What should I do about my missing tooth/teeth?

Teeth can have a huge impact on your ability to eat, speak, and smile comfortably and with confidence. If you are missing a tooth, or need a tooth to be removed, there are several options for what to do with the space

What happens if I leave it?

Not all teeth need to be replaced – some teeth won’t make much difference to your function and smile, such as wisdom teeth (hyperlink). This may not sound like such a good option if it’s a tooth visible in your smile, or if it is a tooth that you use to chew on a lot. In that case, read on to find out some of the ways we can replace missing teeth. It is important to know, though, that if the gap is left as is there may be some consequences for your other teeth, such as ‘tipping’ of the teeth behind the gap or ‘overerupting’ of the opposite tooth (picture). 


Dental Implants (picture, hyperlink) consist of a fixed titanium implant that is placed in the bone, and a dental crown (hyperlink) that is screwed on to the implant. They behave very similarly to natural teeth, stay there all the time, and look great. Much like your other teeth, they do require regular checks and cleans (hyperlink) to make sure the implant and the surrounding gums stay healthy, but generally implants are considered the gold standard of tooth replacement. It does not generally require any drilling of your other teeth and does not rely on your other teeth for support.


Bridges (hyperlink, picture) can be an excellent option to replace a small number of missing teeth. It involves putting crowns on the teeth next to the gap, with a ‘fake’ crown joining the two crowns together. This can be an especially good option if the teeth next door have big fillings, as this means those teeth may benefit from having a crown (hyperlink) to strengthen them. 


If you have multiple missing teeth, or not enough bone to place an implant, partial dentures (hyperlink) (picture) can be an economical and functional method of replacing teeth. However, they are removable and should be taken out at night, and tend to be a little less comfortable than fixed options like implants and bridges. Depending on which teeth are remaining there may be a small visible metal clasp.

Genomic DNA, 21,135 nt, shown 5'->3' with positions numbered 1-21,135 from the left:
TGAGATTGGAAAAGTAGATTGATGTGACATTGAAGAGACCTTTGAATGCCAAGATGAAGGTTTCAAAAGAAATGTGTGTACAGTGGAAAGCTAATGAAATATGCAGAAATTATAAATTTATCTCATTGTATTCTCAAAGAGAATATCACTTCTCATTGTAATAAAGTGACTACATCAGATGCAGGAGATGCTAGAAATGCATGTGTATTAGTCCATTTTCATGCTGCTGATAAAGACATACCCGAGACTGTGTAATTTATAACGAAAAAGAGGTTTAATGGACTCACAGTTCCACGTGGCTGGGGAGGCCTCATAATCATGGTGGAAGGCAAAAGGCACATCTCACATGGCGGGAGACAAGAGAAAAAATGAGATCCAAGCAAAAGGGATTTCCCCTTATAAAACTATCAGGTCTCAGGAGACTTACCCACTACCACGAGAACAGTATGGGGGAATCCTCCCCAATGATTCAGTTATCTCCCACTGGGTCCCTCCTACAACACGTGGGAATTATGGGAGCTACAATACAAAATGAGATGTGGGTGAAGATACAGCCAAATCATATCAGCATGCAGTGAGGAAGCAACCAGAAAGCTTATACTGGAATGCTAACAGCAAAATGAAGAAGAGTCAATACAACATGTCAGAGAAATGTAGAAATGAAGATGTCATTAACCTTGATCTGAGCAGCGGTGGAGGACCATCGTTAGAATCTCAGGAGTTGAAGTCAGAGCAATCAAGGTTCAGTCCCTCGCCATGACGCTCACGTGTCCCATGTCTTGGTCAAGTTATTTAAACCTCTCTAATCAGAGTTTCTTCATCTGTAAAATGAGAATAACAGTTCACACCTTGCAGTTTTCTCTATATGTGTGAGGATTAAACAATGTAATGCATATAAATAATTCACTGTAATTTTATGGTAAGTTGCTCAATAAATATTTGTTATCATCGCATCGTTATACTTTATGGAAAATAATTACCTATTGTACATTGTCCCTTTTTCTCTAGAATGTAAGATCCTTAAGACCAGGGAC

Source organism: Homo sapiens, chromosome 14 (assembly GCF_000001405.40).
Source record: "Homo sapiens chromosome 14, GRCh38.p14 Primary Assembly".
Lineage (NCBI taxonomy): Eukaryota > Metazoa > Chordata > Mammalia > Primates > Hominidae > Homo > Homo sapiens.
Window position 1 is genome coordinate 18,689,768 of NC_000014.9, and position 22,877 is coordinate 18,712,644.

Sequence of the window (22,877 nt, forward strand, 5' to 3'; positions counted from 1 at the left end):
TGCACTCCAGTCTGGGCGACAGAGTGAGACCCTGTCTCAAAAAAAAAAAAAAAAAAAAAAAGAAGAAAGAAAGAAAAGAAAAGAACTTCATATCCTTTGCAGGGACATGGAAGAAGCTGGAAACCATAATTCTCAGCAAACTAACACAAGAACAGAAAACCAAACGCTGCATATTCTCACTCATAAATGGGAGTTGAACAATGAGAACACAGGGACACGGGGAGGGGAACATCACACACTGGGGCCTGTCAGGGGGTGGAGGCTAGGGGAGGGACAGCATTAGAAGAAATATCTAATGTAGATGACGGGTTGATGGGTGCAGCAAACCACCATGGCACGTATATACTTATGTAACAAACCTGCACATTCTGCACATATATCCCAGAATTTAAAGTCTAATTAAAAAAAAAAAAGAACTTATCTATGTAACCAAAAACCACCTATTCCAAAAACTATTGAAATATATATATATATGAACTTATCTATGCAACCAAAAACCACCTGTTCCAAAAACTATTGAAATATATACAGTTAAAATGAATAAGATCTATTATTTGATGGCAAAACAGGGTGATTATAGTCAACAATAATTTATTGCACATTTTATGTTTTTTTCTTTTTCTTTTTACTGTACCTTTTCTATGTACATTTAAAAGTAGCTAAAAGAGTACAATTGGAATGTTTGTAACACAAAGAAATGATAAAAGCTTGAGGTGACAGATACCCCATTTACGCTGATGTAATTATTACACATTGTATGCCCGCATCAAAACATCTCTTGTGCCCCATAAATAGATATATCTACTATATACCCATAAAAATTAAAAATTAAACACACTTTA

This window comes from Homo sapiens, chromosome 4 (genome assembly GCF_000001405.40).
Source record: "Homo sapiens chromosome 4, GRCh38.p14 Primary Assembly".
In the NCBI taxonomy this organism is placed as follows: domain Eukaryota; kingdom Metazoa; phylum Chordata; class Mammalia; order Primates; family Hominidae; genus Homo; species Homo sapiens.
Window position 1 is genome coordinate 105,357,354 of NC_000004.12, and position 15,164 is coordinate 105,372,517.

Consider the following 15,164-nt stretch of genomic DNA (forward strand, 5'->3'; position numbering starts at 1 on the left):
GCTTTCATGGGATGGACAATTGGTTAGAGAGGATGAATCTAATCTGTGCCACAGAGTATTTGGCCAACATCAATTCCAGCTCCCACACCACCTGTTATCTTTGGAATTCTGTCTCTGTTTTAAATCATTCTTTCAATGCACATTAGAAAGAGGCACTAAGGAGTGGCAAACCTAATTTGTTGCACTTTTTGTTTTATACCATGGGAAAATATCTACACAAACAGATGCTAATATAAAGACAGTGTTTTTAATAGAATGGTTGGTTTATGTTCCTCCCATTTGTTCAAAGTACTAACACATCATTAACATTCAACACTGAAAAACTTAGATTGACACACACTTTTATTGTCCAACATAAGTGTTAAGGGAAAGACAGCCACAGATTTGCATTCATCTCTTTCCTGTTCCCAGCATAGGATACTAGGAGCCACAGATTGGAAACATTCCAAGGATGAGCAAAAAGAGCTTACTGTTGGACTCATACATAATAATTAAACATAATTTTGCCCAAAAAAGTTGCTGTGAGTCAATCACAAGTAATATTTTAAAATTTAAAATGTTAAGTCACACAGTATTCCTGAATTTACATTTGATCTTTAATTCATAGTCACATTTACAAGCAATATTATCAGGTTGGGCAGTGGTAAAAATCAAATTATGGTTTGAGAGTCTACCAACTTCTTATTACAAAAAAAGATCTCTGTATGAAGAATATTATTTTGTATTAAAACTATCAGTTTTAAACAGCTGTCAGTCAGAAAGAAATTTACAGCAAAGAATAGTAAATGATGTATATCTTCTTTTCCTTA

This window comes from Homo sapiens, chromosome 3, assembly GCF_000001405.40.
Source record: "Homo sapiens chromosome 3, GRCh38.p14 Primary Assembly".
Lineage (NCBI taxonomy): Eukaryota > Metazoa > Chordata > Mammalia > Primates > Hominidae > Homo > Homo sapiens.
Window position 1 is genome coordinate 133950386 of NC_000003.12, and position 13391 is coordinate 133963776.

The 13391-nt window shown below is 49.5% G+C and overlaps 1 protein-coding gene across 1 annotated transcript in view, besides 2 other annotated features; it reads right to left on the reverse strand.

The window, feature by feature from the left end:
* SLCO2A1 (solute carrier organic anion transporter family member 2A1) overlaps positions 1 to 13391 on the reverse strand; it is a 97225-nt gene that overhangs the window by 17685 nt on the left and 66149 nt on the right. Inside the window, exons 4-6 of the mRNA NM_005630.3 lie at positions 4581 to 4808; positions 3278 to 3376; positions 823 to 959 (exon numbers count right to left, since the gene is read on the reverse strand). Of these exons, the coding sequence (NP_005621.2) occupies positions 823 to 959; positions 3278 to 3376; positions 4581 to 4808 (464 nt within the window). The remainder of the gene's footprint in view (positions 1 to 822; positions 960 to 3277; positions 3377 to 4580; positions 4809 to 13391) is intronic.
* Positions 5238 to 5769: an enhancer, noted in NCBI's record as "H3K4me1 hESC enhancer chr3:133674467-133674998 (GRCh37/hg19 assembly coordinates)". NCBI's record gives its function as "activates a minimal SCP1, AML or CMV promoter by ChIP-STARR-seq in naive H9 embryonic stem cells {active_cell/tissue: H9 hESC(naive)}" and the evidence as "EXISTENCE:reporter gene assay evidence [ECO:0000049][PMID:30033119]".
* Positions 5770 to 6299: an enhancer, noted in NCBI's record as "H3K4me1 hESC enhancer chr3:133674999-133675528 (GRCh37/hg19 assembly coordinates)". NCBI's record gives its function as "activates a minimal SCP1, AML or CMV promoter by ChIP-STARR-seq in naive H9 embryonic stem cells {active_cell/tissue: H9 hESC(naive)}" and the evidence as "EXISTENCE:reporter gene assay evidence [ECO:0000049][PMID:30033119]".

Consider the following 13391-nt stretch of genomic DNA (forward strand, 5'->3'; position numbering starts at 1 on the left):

If you are missing all your teeth on the top and/or bottom, full dentures (picture) can be made, or implant-retained dentures (picture) for a more comfortable fit. 
If you have an existing denture, you likely won’t need a whole new denture – often we can take a mould and add the tooth that is being removed on to your existing denture, depending on the position of the tooth. 

Depending on your situation, there may be a couple of additional options such as orthodontics (Invisalign/braces) to close the space, or some temporary options if you are waiting for healing before starting another treatment, so it is best to discuss your options with us by booking a consult (hyperlink) so we can help you find the option that’s right for you. 

More information on our blog:

Prevention – How to keep your teeth healthy

Prevention – How to keep your teeth healthy

Unlike most of your body, teeth generally can’t heal. This is why it’s so important to protect your teeth - prevention is the best cure! Luckily, it’s not too hard to make sure your teeth are in tip top shape, leaving you to smile, eat, and speak with comfort and...

Pregnancy and Dentistry/Gingivitis

Pregnancy and Dentistry/Gingivitis

Pregnancy is a crazy time, and there's likely plenty on your mind! It's easy to forget things like looking after your teeth and mouth, but pregnancy can both have huge effects on your gum and teeth health, and vice versa - your oral health can have effects on your...